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Yassmin Abdel-Magied

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Yassmin Abdel-Magied
Abdel-Magied in 2016
Khartoum, Sudan
Alma materUniversity of Queensland
(BE; Honours)
Occupation(s)Mechanical engineer, media presenter, writer

Yassmin Abdel-Magied is a Sudanese–Australian media presenter and writer, who had an early career as a mechanical engineer. She was named Young Queenslander of the Year in 2010 and Queensland Australian of the Year in 2015 for her engagement in community work. Abdel-Magied has been based in the United Kingdom since 2017, after her comments about Sharia on TV and a social media post on Anzac Day led to her being widely attacked in Australian media, a petition calling for her sacking from ABC TV, and numerous death threats on social media.

Early life[edit]


Yassmin Midhat Abdel-Magied[1] was born in Khartoum, Sudan. As skilled migrants, her parents moved to Brisbane, Australia with her when she was aged 18 months in late 1992.[2][3] This was after the 1989 Sudanese coup d'état in which the Islamist military toppled the democratically elected government and brought in harsh laws, such as the policing of women's clothing and mandating the speaking and teaching of Arabic in universities.[4][5][6] Abdel-Magied holds dual Australian and Sudanese nationality.[7]

Abdel-Magied's father, Midhat Abdel-Magied,[5] completed a PhD in electrical engineering at Imperial College, London,[2] and subsequently studied Information Technology in Australia. Yassmin's mother, Faiza El-Higzi,[5] was a qualified architect in Sudan,[8][9] and now holds postgraduate degrees across various disciplines.[10] Yassmin has a younger brother.[6]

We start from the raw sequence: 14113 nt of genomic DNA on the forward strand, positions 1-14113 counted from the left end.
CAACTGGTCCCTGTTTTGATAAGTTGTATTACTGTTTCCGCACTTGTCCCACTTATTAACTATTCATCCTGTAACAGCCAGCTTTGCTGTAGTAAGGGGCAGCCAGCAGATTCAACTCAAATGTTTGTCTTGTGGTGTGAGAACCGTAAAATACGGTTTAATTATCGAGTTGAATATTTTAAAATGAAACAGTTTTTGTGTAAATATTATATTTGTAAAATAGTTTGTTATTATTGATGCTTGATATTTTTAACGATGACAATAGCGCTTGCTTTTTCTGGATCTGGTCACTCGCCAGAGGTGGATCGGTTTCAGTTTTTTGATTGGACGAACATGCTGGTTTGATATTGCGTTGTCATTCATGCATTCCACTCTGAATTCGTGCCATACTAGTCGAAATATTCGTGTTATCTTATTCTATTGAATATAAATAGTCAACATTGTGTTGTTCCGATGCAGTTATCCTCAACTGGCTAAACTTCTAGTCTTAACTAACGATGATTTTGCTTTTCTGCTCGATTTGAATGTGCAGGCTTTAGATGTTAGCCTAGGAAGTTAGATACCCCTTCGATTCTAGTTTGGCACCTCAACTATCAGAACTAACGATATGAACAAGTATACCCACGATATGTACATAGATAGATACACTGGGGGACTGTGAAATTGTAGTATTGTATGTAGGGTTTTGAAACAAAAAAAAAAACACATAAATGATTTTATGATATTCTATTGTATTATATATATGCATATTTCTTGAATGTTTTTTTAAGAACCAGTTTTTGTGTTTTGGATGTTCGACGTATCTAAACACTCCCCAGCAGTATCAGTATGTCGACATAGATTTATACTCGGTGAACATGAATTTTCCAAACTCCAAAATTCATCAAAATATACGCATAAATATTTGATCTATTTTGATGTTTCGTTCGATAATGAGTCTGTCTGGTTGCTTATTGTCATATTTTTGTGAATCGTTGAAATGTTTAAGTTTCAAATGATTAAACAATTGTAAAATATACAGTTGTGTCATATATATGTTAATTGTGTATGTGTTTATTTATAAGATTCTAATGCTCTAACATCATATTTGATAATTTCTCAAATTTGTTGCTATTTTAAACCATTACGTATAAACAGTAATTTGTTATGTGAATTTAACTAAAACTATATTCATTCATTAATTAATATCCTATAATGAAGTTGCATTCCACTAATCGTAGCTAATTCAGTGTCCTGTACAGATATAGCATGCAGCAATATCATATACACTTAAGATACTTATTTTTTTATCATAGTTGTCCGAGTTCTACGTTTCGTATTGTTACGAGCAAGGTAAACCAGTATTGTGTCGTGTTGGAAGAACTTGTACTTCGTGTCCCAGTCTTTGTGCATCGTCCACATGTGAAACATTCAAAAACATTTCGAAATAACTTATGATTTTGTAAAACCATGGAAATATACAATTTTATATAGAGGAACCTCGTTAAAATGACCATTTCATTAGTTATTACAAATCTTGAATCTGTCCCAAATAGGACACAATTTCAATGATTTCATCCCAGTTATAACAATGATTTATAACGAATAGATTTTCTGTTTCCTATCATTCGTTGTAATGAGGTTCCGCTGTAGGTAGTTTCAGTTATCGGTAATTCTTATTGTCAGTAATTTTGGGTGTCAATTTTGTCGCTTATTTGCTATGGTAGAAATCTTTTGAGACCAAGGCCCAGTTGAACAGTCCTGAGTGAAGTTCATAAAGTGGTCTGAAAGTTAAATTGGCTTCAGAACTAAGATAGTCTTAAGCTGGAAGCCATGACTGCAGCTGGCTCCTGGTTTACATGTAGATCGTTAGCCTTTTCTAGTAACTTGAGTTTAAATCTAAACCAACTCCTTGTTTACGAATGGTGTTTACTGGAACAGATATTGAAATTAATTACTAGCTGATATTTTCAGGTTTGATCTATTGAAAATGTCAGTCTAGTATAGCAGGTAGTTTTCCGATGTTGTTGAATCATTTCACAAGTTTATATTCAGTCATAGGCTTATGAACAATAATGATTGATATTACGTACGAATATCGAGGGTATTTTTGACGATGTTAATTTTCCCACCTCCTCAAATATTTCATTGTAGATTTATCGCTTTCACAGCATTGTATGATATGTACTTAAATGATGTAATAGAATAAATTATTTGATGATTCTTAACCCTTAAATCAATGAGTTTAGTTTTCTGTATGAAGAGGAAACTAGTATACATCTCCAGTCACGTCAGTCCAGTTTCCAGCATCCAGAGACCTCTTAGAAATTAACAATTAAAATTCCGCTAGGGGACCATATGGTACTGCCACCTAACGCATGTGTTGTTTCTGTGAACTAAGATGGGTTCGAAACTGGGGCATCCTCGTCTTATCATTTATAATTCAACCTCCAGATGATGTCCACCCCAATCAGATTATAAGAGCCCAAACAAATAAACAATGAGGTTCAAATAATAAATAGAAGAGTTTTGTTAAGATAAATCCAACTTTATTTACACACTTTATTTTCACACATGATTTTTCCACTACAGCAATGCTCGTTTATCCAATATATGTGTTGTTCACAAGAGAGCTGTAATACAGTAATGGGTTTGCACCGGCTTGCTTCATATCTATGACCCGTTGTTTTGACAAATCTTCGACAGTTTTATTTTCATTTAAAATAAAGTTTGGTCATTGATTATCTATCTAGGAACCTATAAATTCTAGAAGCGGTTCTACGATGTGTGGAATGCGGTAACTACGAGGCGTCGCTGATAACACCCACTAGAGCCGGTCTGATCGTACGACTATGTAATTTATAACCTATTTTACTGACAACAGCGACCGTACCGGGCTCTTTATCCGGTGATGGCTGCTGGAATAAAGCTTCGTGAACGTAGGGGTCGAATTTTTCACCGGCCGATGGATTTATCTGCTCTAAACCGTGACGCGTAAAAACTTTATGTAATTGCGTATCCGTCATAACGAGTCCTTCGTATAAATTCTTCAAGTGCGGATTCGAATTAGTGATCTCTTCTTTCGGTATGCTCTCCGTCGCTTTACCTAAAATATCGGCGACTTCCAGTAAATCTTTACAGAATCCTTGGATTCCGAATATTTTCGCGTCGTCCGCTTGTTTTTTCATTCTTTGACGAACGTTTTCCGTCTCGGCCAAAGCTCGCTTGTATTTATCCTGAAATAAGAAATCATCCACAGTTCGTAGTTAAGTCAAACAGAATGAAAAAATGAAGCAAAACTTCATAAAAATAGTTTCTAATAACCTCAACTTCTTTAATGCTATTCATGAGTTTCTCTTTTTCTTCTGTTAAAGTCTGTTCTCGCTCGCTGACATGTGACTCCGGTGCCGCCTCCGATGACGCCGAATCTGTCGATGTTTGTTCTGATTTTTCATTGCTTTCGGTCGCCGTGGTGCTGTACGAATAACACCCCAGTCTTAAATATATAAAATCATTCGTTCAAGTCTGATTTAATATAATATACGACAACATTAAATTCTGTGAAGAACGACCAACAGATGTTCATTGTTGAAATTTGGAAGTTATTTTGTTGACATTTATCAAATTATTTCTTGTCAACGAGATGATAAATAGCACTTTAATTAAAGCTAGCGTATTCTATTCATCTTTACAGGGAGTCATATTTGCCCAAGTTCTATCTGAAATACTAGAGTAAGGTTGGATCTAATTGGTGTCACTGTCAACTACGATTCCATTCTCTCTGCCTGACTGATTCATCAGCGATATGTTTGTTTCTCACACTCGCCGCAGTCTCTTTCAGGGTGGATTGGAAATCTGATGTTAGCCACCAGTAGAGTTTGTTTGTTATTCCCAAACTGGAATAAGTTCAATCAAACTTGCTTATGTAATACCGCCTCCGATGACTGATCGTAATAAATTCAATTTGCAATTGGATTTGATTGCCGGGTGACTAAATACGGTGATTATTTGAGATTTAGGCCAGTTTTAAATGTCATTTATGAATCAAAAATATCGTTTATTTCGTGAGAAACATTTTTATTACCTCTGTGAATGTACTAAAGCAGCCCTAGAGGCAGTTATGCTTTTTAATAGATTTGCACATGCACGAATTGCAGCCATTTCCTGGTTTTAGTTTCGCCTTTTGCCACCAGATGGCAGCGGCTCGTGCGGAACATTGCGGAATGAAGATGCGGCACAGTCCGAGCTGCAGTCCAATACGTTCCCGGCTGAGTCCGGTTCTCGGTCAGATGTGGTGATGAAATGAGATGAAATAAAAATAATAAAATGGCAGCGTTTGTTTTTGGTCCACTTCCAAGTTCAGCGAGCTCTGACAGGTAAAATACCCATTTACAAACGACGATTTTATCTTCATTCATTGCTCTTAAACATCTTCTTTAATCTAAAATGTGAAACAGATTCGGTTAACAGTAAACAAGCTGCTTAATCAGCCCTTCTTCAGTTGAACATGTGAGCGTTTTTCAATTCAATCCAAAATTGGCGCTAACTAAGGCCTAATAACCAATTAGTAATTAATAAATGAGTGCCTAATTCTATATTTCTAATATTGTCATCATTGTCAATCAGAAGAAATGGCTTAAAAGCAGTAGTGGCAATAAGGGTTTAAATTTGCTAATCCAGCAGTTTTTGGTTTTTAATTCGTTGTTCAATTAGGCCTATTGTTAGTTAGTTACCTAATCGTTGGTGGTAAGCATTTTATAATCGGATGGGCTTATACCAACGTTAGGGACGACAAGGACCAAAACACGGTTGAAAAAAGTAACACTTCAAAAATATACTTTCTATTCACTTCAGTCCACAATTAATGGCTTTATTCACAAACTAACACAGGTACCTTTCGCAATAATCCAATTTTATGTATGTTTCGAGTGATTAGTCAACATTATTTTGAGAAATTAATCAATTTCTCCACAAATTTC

In November 2019, Abdel-Magied announced her engagement with a photo of her diamond ring on Instagram.[11] She has since married a British man.[12][13]


Abdel-Magied attended primary school at the Islamic College of Brisbane[14] and the independent Christian high school John Paul College, at which there was no policy against wearing a hijab.[15] She studied mechanical engineering at the University of Queensland,[16] graduating with a Bachelor of Mechanical Engineering with First-Class Honours in 2011.[17]

Community work and early career (2007–2017)[edit]

As high school students in 2007, Abdel-Magied and two others founded "Youth Without Borders" (YWB) in Australia, and she continued as chairperson until 2016.[18][19] In 2007, she was named Young Australian Muslim of the Year.[20] She also participated in other groups/committees[21] and in 2010 was named Young Queenslander of the Year.[21]

From 2012 until 2016, she worked for multinational engineering companies based in Australia.[22][23] In 2013, Abdel-Magied wrote a journal article about working "On the rigs" in the Griffith Review.[24]

In 2015, Abdel-Magied contributed as a member of the Federal ANZAC Centenary Commemoration Youth Working Group.[25]

After Abdel-Magied was named Queensland Young Australian of the Year in 2015,[26] Australian Foreign Affairs Minister Julie Bishop appointed her to the Council for Australian-Arab Relations (CAAR).[27] In late 2016, the Department of Foreign Affairs and Trade (DFAT) sent Abdel-Magied, as a CAAR board member, to several Middle Eastern countries, including Saudi Arabia, the UAE, Jordan, Egypt and Sudan, to promote Australia.[28]

Media activities (2014–2017)[edit]

In December 2014, Abdel-Magied presented a fourteen-minute TED talk at TEDxSouthBank in Brisbane, entitled What does my headscarf mean to you?,[20][29] which was chosen as one of TED's top-ten ideas of 2015.[30]